How actively involved in the productions were you?
Larry Cohen: I tried to be as active as I could — without stepping on Bill’s toes. On Maniac Cop, I was allowed to re-cut the picture. The editor, David Kern, and I sat down and spent a week carefully re-cutting Maniac Cop. I actually think we improved the film quite a bit. I also had some input on the first sequel, as well. On Maniac Cop 2, Bill called me up and said that he didn’t know how to end the picture and required some assistance. He had finally reached out for help, so I went down to the location of the prison set that was in downtown Los Angeles. The stunt director, Spiro Razatos, and I worked out the climactic scenes where the Maniac Cop catches fire. Spiro is an extremely gifted second unit and stunt director. Together, we devised all the action where Cordell throws the other convicts around and catches fire. We also had the convicts catch fire, too, before Cordell tosses their flaming bodies up onto the second platform of the prison. I can remember asking Spiro, “Okay, how long can you keep these people burning for?” Spiro then figured out exactly how we could do it and it did look rather good on film. In fact, everything that is good in Maniac Cop and Maniac Cop 2 is Spiro’s work. He directed all the action sequences. That whole climactic fire sequence in Maniac Cop 2 wasn’t in my original script. That stuff wasn’t anything that Bill could handle himself, so he called me up and I did it for him. As for Maniac Cop 3, I had virtually no input whatsoever as the third movie was taken away from us by First Look, the production company. They put their own people on it; rewrote my script and fired Bill. First Look basically did what they wanted to do, and so Maniac Cop 3 bares very little resemblance to anything I wanted. However, the first two pictures followed my scripts almost completely, and I did enjoy some input.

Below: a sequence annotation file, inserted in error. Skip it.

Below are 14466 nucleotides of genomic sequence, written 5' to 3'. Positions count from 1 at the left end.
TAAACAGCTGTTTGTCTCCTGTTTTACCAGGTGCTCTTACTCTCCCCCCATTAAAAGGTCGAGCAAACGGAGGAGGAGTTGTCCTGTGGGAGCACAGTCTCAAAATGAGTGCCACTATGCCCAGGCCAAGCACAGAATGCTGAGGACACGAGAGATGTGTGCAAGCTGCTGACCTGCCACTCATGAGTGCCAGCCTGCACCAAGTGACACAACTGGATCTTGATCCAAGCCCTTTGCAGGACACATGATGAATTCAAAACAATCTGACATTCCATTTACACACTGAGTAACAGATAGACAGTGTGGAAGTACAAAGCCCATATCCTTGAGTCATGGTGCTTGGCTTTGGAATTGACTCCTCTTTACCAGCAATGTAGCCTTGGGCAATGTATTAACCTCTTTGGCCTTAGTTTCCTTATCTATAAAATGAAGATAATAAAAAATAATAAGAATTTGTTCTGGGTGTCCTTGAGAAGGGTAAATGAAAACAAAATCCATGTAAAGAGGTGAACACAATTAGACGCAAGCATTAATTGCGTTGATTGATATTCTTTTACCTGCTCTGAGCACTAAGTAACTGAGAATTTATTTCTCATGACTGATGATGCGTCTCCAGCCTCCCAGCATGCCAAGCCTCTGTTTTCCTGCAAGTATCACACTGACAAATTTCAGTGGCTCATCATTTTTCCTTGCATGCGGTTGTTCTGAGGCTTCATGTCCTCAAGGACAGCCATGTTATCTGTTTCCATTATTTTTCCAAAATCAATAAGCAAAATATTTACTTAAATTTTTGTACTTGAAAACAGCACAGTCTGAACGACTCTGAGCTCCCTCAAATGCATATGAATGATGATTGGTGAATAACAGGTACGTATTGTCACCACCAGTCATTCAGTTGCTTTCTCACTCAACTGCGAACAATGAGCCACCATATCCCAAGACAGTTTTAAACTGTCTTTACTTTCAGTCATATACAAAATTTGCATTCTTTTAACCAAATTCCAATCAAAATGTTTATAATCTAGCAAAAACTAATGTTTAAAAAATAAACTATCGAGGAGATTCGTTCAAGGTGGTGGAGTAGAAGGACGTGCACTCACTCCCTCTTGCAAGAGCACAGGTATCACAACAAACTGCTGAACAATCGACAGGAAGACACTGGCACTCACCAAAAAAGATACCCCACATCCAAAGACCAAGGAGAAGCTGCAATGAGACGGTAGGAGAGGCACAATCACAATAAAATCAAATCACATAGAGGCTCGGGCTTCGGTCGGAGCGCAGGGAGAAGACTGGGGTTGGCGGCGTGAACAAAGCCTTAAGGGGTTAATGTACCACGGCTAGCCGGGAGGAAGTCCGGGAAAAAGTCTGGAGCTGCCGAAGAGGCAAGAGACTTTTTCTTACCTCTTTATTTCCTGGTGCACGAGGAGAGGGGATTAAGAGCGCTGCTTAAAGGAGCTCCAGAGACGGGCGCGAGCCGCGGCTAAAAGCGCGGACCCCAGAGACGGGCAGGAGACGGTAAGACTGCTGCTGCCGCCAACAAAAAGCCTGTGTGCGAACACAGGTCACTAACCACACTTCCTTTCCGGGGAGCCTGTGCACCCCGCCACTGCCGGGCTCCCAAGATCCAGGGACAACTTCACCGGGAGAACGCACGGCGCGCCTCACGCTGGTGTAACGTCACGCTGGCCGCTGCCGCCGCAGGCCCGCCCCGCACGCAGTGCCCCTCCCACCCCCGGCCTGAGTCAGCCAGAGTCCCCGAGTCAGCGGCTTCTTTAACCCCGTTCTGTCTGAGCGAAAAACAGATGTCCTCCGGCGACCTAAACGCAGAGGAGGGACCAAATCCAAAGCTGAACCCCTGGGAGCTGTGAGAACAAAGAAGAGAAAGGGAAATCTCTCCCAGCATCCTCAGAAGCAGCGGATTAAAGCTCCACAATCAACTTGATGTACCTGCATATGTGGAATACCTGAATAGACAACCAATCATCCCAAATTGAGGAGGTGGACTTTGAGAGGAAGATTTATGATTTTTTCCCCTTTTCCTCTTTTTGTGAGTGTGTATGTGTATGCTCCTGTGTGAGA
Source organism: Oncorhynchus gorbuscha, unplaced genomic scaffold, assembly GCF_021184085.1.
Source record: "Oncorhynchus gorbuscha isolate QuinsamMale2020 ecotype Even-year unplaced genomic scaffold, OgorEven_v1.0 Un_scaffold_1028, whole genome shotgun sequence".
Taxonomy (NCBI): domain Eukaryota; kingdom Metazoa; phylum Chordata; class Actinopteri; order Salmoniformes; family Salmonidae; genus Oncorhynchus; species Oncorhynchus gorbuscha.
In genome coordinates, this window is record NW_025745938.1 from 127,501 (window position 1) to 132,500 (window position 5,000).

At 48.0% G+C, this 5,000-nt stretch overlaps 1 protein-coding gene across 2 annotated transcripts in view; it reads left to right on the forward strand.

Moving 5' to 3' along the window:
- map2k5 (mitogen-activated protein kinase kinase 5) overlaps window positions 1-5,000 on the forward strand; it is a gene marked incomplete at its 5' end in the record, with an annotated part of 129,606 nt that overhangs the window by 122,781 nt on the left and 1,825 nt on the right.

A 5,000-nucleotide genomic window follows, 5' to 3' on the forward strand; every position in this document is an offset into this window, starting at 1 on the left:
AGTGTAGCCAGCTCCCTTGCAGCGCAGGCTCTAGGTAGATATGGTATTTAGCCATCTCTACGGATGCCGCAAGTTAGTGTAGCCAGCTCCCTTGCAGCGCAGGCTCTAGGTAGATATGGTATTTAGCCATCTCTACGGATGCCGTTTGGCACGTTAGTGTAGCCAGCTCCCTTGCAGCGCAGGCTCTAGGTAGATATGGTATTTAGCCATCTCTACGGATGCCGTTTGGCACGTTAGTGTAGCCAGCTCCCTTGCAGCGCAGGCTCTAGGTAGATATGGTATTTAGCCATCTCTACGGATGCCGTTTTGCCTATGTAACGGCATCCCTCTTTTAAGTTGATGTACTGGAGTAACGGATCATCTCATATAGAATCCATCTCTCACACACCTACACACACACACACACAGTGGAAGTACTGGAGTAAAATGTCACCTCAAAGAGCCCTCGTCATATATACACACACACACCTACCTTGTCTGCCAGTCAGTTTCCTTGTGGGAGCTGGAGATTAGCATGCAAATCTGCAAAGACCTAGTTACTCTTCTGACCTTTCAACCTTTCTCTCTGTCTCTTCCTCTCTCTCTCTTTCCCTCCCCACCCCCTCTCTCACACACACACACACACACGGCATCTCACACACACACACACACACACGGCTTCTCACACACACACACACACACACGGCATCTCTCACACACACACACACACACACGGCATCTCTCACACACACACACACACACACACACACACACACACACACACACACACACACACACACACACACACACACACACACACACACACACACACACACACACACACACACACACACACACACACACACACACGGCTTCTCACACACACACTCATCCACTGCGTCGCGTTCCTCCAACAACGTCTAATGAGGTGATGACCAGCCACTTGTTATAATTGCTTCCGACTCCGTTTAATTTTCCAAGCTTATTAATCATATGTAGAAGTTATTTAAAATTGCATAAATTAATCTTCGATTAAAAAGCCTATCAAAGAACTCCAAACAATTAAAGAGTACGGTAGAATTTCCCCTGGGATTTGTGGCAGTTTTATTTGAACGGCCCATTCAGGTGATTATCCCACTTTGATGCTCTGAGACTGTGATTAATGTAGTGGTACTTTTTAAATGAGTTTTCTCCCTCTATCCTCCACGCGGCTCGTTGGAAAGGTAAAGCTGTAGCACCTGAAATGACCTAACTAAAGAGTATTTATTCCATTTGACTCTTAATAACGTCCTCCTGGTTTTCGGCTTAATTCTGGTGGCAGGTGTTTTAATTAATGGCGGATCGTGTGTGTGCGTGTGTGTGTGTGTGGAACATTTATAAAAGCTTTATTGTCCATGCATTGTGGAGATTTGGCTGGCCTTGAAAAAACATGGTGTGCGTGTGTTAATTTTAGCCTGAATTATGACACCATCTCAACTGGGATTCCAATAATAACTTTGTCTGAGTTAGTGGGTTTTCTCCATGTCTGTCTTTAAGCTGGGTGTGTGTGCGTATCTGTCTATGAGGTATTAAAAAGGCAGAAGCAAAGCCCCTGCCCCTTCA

The critical reaction towards the first Maniac Cop was mostly negative.
Larry Cohen: I didn’t know there was any critical reaction. I didn’t think anybody cared.

Hit List (1989)

In Hit List (1989) Jan-Michael Vincent’s child is kidnapped by mistake. Lance Henriksen is a ninja -like assassin working for mob boss Rip Torn who wastes the wrong family. The violent action movie also stars Leo Rossi and Charles Napier. Co-screenplay writer John Goff also co-wrote the Pia Zadora movie BUTTERFLY. “HITLIST is a film I kind of did. I developed the picture, I developed the script in it but it was one of those films didn’t have much faith in. Sol went out and made the film and you know, it was almost an experience that was quite forgettable. It was just kind of going out and doing it. I made it just after MANIAC COP and lo and behold, that movie got me good reviews in the New York Post. The L.A. Times gave me a good review. Not a rave, but it was talking how it was above average and talking about how interesting, and mine was the best of the B movies… and I was like, ‘Holy Shit!’ I couldn’t believe it. And people liked that movie. It plays well on television and video.”